If two hype-trains depart from Montlake and Los Angeles at the same time, traveling the same speed, who gets derailed when and where?
The collision between the Pac-12 Conference’s two best quarterbacks is a major story ine Saturday (4:30 p.m., FOX) when the University of Washington hosts the USC Trojans at sold-out Husky Stadium, an event boosted by the hyper-hype of ESPN’s “College Game Day” show beginning at 6 a.m. at Red Square on upper campus.
Washington, 9-0, No. 4 in the College Football Playoff rankings, while 6-3 USC, a perennial powerhouse in Pac-12 football, stumbled early but has won five in a row to get to No. 20 in the rankings. This is USC’s first visit to Husky Stadium since 2009, Pete Carroll’s last year as Trojans coach (the 2012 trip was to the Clink while the UW stadium was being renovated).
The Trojans have become dangerous largely thanks to redshirt freshman QB Sam Darnold, whose underdog triumph has made him the autumn conversation starter in Los Angeles sports, thanks to the NFL Rams’ 3-5 start in their return to LA and the flop of QB Josh Rosen at UCLA.
Darnold began the year second on the depth chart. In the top spot was Sammamish native and former Skyline High School star Max Browne, who snubbed an offer from then-Washington head coach Steve Sarkisian, saying that it was every young quarterback’s dream on the West Coast to play for USC.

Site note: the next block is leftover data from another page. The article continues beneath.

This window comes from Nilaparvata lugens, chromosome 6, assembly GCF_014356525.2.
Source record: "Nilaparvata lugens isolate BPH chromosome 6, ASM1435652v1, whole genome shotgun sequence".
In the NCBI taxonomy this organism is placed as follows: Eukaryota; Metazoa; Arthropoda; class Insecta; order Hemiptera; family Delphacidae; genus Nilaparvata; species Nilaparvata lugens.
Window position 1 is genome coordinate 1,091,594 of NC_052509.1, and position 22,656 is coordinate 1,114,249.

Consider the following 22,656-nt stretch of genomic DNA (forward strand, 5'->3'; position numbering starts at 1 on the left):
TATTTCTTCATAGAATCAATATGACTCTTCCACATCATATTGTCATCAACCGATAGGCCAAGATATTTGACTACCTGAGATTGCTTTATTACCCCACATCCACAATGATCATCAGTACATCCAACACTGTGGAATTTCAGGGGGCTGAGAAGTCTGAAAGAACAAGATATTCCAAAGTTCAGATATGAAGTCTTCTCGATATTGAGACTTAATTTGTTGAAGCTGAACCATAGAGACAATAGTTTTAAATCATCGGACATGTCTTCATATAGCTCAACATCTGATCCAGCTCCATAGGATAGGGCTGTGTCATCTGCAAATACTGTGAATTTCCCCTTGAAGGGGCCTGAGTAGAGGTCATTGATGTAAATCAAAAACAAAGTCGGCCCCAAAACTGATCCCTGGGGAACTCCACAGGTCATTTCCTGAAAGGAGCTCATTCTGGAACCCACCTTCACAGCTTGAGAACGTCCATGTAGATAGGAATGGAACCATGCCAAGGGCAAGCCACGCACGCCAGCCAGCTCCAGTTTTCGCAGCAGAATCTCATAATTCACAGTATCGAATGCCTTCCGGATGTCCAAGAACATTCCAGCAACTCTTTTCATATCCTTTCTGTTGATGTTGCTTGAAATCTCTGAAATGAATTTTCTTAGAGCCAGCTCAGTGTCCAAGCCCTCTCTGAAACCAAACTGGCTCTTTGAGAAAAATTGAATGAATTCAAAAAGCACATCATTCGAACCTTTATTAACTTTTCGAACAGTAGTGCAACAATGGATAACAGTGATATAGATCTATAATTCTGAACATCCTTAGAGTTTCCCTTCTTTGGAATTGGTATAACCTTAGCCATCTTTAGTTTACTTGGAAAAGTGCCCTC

After USC started with a 52-6 bludgeoning from Alabama, however, the spotlight on Browne grew hot. After USC dropped its Pac-12 opener to Stanford, 27-10, Browne, a junior getting his first chance after two years as a backup, was benched by first-year coach Clay Helton.
Returning to Seattle, where the Trojans haven’t played since 2012, as a benchwarmer is a hurtful development for Brown.
“It’s a subtle reminder that I’m not where I want to be necessarily,” he told the Los Angeles Daily News. “The Pacific Northwest will always be home, but selfishly Saturday is gonna be a little tough. I’d be lying if I said otherwise.”
He won’t play unless it’s mop-up time because Darnold has shone. He is second in the conference in passer efficiency, with a rating of 168.1 (146-of-215, 20 TD, 5 INT), behind Washington QB and Heisman Trophy candidate Jake Browning’s 202.8.
In Darnold’s first start, USC lost a tight game to then-No. 24 Utah, 31-27. Darnold was sharp — 18-of-26 for 253 yards, the most accurate debut of any of USC’s most recent six regular starting quarterbacks, a list that includes Carson Palmer, Matt Leinart and Mark Sanchez.
Since then, Darnold has led the Trojans past Arizona State, Colorado, Arizona, Cal and Oregon. He has thrown for 1,738 yards in six games. Against Arizona, Darnold had five touchdown passes.
Darnold’s ability to unfold coverages has turned heads, especially in a media hub like Los Angeles. Darnold, however, rivals Browning in another category: Shrugging indifference to media hype.
“I don’t play attention to that kind of stuff,” Darnold told the LA Times when asked if he was now the hottest quarterback in the city after UCLA’s Josh Rosen faltered. “I guess it’s good media attention.”